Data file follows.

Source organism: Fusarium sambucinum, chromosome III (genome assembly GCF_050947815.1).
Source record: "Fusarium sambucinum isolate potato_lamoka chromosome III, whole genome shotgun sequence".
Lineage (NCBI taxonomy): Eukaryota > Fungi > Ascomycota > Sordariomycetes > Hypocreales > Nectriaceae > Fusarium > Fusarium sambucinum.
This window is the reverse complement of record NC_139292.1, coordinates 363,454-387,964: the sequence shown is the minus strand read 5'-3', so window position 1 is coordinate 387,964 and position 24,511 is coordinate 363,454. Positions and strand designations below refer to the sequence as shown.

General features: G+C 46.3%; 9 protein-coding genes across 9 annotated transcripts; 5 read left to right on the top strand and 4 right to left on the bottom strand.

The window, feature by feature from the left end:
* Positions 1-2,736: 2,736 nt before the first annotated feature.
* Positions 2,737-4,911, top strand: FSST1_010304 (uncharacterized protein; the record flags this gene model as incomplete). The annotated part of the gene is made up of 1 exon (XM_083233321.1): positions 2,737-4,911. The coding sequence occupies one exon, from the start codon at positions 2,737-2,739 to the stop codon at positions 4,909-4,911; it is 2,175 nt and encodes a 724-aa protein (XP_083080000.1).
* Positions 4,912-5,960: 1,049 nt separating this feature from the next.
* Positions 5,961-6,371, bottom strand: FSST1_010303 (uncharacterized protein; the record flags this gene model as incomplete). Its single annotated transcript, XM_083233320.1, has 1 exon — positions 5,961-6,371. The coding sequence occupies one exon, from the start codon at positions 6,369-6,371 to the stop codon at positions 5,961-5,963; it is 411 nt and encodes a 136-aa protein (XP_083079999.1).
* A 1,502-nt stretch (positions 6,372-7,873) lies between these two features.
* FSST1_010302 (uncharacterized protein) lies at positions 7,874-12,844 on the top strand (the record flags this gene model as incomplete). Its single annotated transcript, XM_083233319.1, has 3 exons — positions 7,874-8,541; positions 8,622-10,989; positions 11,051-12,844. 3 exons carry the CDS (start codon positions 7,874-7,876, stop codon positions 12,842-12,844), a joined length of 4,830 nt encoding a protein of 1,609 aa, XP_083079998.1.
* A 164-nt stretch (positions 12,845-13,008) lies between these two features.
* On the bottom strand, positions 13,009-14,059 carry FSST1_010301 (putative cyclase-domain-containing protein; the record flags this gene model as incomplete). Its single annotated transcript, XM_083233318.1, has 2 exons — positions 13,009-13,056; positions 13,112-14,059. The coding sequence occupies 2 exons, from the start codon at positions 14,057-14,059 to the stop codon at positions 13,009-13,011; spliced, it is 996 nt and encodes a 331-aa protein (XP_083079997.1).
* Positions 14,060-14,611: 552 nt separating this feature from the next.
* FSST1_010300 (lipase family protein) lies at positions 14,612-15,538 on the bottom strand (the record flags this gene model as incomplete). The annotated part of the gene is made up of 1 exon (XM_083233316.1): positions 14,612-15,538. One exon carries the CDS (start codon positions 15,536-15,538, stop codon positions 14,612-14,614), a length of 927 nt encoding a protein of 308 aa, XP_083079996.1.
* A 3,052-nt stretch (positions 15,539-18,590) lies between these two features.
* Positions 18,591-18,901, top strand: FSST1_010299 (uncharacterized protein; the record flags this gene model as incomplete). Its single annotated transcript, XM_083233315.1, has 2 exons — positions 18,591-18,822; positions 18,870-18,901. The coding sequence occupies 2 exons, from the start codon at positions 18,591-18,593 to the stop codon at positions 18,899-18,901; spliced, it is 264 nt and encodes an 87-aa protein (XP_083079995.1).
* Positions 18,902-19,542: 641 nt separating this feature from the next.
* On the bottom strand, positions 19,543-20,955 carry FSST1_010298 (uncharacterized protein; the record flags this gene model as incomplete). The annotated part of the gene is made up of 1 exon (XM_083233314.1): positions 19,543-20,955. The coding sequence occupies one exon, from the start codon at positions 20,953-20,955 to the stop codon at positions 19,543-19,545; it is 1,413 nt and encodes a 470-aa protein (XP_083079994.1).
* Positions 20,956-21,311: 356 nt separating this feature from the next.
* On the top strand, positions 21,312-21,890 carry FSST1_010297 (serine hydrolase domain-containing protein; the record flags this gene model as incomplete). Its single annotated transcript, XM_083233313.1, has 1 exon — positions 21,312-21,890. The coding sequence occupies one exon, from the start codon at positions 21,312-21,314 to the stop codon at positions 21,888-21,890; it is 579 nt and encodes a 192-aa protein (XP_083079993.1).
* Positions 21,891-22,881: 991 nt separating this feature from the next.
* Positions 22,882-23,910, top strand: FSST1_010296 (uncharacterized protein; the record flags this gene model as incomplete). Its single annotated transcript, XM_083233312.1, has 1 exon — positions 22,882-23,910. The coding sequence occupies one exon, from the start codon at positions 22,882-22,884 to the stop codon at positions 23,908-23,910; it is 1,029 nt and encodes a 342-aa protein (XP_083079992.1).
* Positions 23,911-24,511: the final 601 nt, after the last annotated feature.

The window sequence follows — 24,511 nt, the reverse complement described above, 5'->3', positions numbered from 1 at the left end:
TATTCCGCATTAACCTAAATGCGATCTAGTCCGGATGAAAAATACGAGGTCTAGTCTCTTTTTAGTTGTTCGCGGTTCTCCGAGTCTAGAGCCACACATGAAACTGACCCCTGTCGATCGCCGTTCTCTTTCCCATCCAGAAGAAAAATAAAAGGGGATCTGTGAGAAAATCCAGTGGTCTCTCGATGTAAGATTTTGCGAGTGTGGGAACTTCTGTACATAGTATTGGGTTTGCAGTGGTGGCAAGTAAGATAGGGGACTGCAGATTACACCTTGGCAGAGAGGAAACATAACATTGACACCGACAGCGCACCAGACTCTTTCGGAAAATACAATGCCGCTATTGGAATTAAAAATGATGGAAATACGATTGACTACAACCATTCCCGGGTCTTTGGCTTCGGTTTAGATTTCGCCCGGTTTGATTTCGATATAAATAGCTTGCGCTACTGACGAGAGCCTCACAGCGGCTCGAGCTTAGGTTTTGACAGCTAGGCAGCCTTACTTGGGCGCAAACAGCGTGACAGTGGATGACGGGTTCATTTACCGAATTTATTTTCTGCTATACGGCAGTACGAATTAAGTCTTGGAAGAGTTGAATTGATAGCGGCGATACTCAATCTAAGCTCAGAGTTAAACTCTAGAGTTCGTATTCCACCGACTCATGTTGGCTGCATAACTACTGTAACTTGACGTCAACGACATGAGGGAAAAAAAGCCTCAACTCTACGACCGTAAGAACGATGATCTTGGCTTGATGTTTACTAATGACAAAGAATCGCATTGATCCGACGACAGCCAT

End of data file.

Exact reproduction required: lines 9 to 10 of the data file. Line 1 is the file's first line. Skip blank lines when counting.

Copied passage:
* Positions 4,912-5,960: 1,049 nt separating this feature from the next.
* Positions 5,961-6,371, bottom strand: FSST1_010303 (uncharacterized protein; the record flags this gene model as incomplete). Its single annotated transcript, XM_083233320.1, has 1 exon — positions 5,961-6,371. The coding sequence occupies one exon, from the start codon at positions 6,369-6,371 to the stop codon at positions 5,961-5,963; it is 411 nt and encodes a 136-aa protein (XP_083079999.1).